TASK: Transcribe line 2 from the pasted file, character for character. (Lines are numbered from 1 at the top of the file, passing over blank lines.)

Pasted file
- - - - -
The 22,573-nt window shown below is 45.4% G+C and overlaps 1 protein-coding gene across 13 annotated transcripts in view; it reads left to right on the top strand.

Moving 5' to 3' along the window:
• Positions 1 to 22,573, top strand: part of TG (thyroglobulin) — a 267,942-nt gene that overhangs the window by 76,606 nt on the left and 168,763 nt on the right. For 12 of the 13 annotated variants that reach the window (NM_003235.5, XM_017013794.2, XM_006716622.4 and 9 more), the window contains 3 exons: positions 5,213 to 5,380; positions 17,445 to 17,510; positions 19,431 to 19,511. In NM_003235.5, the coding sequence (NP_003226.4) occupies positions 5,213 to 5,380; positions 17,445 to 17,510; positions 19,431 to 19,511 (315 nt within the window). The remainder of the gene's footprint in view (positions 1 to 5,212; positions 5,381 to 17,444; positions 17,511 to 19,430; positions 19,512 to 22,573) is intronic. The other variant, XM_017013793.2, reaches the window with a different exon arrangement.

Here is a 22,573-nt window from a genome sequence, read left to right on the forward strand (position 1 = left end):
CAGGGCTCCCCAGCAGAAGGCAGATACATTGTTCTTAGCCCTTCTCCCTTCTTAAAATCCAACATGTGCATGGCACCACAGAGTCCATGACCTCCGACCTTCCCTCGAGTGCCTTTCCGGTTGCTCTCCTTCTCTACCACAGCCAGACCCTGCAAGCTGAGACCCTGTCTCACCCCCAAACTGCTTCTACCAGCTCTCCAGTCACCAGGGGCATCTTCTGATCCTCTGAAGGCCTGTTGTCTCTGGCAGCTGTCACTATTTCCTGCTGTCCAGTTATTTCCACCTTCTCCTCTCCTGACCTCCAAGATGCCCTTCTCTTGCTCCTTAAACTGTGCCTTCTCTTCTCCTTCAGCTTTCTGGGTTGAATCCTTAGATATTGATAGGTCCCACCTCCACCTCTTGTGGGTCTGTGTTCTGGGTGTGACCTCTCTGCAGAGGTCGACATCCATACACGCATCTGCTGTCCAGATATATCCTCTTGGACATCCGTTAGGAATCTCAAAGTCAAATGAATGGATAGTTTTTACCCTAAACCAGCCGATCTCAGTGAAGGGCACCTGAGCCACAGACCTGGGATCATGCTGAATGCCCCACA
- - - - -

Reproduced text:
Moving 5' to 3' along the window: